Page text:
Arrhythmias and sudden cardiac death remain a serious concern in thalassaemia. Haemochromatic arrhythmias include heart block, atrial and ventricular extrasystoles, and atrial and ventricular tachycardia. These arrhythmias are a therapeutic challenge, being secondary to the heterogeneous pattern of iron deposition in the heart.29 They respond favourably to intensive chelation therapy, whereas antiarrhythmic drugs should be used with caution because of side effects (e.g. amiodarone may contribute to thyroid dysfunction and digoxin may have pro-arrhythmic potential). Furthermore, Franzoni et al. found that patients with thalassaemia major have reduced heart rate variability and an increased prevalence of ventricular late potentials (31.5%), associated with some non-sustained ventricular tachycardia.30 These findings are contrary to a recent report by Isma’eel et al., which demonstrated a 10 times lower prevalence of ventricular late potentials (3%) among Lebanese patients with thalassaemia major.31 This difference may be due to ethnic variation or cut-off points for the specific measures used in the former study, in accordance with the American Standards.30
Cardiac dysfunction in non-thalassaemia patients
Cardiac dysfunction is less common and not as clearly defined in patients with transfusion-dependent anaemias other than thalassaemia, although a few studies have been published. One study evaluated cardiac function in 46 multi-transfused patients with various low-risk myelodysplastic syndromes. Of these patients, more than 40% had evidence of secondary haemochromatosis; the heart was the most commonly affected organ (table 3).32 Another study enrolled 15 regularly transfused non-thalassaemia patients; diagnoses included sideroblastic anaemia (n=5), pure red cell aplasia (n=3), myelofibrosis, hypoplastic anaemia, refractory anaemia (n=2 for all) and aplastic anaemia (n=1).33 Clinical evidence of congestive heart failure was observed in four patients (26.7%), all of whom also had symptomatic coronary artery disease. Increased LV end-diastolic volume was observed in seven patients (46.7%), five of whom also had increased LV end-systolic volume. Two of the most heavily
transfused patients had no evidence of LV dysfunction, but one had clinically compensated congestive heart failure and the other died of intractable congestive heart failure within six months of the study.
Iron chelation therapy and management of heart failure in thalassaemia
In terms of reversing heart disease, iron chelation therapy has a number of aims: to remove iron from cardiac cells and from other cells that exert effects on the heart (e.g. endocrine cells); to prevent further accumulation of organ iron by limiting ongoing exposure to NTBI; to restrict the ability of iron in the heart to catalyse oxidative damage. Deferoxamine (DFO) has been the only chelating agent available to most patients over the last four decades. While DFO remains the most widely used agent, it is well established that poor outcomes are due to suboptimal compliance with its demanding infusion regimen. It is hoped that the oral agents deferiprone and deferasirox, which has been recently introduced in the UK, will improve the long-term compliance.
There is good evidence that iron chelation can reduce cardiac iron burden and reverse iron-mediated cardiac disease. Continuous DFO (24 hours a day, seven days a week) produced a progressive reduction in cardiac iron load and improvement in cardiac function in patients with severe transfusional iron overload and symptoms of cardiac dysfunction.34 The newer, oral chelators appear to be more efficient than DFO at removing cardiac iron. A one-year randomised controlled trial (n=61) found that deferiprone was more effective than DFO at reducing cardiac iron in patients with mild cardiac iron load, and without symptoms of heart failure.35 In a subset of patients (n=30) assessed by cardiac MRI in a large one-year randomised controlled trial, deferasirox produced a statistically significant reduction in cardiac iron load that was greater than the reduction observed with DFO.36 This superiority may result from improved access of chelator into cardiomyocytes, together with continuous exposure to chelator to limit ongoing uptake of iron.37,38 Results of trials are awaited to confirm the beneficial cardiac effects of deferasirox.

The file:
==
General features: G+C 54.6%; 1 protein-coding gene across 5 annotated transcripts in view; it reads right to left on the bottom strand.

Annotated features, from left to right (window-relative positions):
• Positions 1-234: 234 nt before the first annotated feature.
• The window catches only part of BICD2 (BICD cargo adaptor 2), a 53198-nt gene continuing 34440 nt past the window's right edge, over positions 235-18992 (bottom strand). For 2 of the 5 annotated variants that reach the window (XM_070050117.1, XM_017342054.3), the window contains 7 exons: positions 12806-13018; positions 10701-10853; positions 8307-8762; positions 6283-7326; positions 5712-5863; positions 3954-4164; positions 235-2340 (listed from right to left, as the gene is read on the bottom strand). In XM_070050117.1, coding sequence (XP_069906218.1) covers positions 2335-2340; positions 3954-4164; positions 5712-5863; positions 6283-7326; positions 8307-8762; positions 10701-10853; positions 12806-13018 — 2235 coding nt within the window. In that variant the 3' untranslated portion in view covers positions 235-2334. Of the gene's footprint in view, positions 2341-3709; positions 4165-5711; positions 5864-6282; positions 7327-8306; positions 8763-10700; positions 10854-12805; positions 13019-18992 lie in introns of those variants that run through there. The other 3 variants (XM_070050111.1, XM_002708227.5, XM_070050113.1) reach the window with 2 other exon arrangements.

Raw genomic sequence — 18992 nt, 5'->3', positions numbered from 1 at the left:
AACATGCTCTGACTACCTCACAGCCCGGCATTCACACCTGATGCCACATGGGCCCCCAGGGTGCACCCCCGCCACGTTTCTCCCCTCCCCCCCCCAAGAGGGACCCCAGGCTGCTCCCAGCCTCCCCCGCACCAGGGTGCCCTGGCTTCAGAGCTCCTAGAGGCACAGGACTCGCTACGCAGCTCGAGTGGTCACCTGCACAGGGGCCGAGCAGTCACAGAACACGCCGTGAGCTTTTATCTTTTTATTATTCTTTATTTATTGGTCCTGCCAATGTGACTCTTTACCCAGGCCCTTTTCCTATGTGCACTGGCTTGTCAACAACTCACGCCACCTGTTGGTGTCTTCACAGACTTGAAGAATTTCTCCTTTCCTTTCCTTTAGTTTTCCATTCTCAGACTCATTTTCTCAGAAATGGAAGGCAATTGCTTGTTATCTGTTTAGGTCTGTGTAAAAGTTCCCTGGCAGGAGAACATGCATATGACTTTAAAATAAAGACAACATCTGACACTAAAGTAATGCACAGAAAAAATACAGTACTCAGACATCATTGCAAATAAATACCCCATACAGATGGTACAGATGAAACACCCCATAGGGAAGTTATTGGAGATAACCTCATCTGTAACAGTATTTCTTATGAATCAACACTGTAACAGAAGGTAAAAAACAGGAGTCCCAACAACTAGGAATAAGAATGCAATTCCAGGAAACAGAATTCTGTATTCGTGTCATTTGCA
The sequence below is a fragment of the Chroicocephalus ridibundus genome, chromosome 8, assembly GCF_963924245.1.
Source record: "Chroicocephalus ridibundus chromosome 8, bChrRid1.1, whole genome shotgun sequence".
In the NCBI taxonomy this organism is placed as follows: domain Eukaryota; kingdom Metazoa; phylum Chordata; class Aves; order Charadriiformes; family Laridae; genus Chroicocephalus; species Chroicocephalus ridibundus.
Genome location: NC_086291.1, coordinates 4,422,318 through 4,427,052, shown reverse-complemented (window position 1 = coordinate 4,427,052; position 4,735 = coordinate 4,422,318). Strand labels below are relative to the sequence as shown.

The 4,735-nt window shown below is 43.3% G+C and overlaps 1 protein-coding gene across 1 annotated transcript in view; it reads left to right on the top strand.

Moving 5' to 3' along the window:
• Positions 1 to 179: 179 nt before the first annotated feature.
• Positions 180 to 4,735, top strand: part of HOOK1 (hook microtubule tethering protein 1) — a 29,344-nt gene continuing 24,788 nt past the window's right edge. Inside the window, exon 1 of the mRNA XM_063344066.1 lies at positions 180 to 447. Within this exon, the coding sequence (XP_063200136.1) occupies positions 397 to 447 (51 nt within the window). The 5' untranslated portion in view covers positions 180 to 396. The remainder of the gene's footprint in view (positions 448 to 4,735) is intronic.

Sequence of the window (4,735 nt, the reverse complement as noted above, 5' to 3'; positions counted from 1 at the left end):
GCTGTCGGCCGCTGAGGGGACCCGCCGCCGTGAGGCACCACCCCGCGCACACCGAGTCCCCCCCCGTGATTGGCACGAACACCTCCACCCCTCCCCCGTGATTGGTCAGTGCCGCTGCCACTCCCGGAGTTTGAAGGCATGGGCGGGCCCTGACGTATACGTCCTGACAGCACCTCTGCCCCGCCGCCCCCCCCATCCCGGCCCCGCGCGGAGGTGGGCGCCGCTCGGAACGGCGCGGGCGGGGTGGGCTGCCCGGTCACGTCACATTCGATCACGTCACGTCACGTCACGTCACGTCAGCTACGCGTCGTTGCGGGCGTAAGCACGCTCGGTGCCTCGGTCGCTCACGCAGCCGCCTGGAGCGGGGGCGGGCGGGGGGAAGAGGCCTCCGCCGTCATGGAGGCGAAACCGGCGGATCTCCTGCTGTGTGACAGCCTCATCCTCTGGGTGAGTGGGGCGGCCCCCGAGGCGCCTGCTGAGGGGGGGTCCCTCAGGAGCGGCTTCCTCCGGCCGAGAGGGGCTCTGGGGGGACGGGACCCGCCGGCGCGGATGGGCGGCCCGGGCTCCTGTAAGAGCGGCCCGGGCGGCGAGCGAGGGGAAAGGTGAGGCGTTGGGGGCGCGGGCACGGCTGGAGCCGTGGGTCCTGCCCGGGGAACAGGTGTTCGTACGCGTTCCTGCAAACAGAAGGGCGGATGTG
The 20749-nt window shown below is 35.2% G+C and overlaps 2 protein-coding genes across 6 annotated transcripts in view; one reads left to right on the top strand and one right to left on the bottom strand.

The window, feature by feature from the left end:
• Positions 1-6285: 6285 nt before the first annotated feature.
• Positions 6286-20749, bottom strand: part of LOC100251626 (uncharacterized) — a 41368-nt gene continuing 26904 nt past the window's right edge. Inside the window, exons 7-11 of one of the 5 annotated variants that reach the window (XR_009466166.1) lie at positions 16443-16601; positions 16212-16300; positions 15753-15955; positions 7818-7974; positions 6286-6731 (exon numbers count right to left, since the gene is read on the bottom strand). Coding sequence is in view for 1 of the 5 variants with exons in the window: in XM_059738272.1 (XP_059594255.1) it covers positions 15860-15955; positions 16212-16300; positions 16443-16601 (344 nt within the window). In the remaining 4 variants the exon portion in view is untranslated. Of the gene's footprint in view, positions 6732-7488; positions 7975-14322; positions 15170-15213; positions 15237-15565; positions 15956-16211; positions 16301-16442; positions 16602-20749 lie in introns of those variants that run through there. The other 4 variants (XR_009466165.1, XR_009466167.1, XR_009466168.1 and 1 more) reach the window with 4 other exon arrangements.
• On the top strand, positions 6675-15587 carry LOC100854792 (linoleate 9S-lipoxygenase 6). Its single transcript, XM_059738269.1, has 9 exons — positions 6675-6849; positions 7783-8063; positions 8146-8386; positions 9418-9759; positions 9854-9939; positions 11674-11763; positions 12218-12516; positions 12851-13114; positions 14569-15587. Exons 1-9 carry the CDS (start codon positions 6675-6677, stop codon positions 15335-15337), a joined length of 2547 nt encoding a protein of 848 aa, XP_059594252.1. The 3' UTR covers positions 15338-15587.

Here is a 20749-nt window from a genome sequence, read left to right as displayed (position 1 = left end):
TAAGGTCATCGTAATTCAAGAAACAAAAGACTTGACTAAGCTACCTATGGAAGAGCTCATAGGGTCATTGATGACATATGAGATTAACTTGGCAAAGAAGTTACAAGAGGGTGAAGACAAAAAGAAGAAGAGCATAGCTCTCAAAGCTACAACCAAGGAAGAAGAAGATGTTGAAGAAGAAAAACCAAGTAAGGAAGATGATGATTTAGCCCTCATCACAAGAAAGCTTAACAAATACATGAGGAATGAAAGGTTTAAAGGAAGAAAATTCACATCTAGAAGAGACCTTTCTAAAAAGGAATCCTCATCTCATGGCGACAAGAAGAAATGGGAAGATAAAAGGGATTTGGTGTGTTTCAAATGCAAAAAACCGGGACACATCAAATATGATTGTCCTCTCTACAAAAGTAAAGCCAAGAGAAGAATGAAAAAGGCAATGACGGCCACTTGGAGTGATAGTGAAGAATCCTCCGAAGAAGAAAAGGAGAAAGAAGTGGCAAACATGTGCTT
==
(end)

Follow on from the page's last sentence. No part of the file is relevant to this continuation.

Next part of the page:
The efficacy of combination therapy with DFO and deferiprone for the removal of cardiac iron has also been evaluated. Origa et al. observed a significant improvement in LV ejection fraction over 12–57 months of treatment with continuous deferiprone and intermittent administration of subcutaneous DFO.39 A study using the recommended regimen of the International Committee on Oral Chelators (deferiprone 80–110 mg/kg/day every day and DFO 40–60 mg/kg at least three days/week for either 8–12 hours using a pump or for 24 hours using an infuser), observed normalisation of cardiac T2* in all patients; in two patients with severe and moderate cardiac iron burden, normalisation was achieved within 9–10 months.40
The pharmacological management of congestive heart failure (angiotensin-converting enzyme [ACE] inhibitors and beta blockers) in thalassaemia is predominantly based on extrapolation from the general heart failure literature. With the exception of enalapril, which has been shown to improve LV systolic and diastolic function in transfusion-dependent patients with thalassaemia major, there is no real evidence supporting the use of commonly prescribed heart failure therapies (e.g. spironolactone, beta blockers and digoxin) specifically in iron overload.
Iron overload in patients with thalassaemia and other anaemias impacts on cardiac function directly through cardiac iron loading, and indirectly through iron-mediated effects at other sites (figure 3). Patients with thalassaemia intermedia who require fewer transfusions than patients with thalassaemia major are still at high risk for cardiac complications, albeit with some differences in clinical manifestation.21 Congestive heart failure in patients with thalassaemia is a dynamic process involving inflammation and endocrine dysfunctions that affect the whole cardiovascular system. With the introduction of T2* cardiac MRI, it is now feasible to detect cardiac iron overload and associated subclinical cardiac dysfunction at an early stage, allowing time for reversal through iron chelation treatment. The introduction of oral iron chelators such as deferasirox, together with improved understanding of the mechanisms and consequences of transfusional iron overload, may presage a continuing improvement in cardiac outcomes for patients with thalassaemia in decades to come.
Conflict of interest
AT and MC are members of the Novartis Speakers’ Bureau. HI: none declared.
- Cardiac dysfunction is the leading cause of death in adult patients with thalassaemia
- Transfusional iron overload can impact heart function directly or by other iron-mediated effects
- Early detection of cardiac iron load is now possible with emerging technologies such as cardiac magnetic resonance imaging (MRI) T2*
- Iron chelation therapy can reverse iron-mediated cardiac disease